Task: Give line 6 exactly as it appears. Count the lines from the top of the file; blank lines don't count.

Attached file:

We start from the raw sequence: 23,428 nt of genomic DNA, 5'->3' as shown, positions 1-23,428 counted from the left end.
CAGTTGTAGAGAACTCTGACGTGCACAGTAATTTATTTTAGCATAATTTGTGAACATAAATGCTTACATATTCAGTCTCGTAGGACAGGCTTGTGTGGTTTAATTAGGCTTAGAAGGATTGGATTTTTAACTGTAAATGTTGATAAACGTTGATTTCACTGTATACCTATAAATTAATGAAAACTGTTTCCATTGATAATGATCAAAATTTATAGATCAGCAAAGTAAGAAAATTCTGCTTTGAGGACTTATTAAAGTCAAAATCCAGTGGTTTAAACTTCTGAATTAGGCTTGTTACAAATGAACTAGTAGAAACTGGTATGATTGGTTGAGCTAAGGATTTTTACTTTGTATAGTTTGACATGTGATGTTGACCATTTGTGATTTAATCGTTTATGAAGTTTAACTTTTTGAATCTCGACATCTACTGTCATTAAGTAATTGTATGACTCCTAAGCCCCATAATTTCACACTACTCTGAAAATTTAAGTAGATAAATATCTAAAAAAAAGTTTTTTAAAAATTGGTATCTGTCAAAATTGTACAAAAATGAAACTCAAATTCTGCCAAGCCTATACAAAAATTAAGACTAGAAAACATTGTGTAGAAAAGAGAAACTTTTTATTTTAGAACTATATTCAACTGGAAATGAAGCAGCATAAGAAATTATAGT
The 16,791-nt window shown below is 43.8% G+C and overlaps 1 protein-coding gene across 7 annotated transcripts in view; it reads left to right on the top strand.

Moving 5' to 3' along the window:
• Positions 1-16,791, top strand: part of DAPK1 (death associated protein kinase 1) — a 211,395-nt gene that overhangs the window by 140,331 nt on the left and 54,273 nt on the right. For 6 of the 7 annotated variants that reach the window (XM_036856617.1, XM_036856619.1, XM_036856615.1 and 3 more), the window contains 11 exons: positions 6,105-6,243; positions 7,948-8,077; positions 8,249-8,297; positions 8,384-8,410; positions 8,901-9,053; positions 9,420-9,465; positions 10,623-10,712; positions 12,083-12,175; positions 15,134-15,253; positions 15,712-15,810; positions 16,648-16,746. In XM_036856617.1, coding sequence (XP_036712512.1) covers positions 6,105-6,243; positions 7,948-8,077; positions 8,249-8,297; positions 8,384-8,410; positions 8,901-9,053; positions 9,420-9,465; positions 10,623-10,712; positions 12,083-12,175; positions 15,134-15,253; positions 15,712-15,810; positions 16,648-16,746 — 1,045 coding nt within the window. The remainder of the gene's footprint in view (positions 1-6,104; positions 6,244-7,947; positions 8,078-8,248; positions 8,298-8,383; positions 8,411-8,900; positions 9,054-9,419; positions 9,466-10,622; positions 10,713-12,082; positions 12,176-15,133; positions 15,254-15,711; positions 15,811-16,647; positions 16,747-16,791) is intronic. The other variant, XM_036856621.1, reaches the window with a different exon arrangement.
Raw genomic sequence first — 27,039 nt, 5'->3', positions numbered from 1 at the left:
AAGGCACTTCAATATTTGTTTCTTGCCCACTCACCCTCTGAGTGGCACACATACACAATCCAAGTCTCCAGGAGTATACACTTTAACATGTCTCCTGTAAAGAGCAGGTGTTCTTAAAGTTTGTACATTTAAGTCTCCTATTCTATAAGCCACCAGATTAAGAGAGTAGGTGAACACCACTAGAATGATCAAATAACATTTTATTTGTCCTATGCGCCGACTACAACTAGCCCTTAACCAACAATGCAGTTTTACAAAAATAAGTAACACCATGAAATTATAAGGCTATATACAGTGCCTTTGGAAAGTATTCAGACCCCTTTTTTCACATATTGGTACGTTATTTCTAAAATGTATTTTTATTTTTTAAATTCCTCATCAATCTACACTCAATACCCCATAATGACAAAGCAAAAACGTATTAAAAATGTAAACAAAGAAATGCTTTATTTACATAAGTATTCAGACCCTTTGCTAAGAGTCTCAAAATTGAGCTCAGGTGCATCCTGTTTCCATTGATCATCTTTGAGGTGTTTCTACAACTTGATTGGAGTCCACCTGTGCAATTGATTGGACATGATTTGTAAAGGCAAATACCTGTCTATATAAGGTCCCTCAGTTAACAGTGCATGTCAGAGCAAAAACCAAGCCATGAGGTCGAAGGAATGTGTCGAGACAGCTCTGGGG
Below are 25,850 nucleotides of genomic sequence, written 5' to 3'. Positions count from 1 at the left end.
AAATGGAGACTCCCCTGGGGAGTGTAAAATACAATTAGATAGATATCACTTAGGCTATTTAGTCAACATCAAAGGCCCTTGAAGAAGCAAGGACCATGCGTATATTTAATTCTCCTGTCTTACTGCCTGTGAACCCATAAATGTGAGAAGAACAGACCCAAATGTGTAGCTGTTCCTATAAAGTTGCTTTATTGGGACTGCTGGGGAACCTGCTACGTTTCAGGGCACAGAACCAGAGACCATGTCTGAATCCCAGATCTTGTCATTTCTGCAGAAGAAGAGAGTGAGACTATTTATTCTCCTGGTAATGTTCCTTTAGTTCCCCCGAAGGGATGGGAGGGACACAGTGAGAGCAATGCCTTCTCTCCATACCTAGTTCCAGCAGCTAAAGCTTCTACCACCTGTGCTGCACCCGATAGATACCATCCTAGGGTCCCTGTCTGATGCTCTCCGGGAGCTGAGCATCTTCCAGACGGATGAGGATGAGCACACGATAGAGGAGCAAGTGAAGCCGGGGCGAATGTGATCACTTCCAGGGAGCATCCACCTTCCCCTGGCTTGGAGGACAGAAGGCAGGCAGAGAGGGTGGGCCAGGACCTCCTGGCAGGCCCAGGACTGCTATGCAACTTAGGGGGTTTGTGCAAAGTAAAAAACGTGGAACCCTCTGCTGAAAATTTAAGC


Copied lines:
Raw genomic sequence first — 27,039 nt, 5'->3', positions numbered from 1 at the left: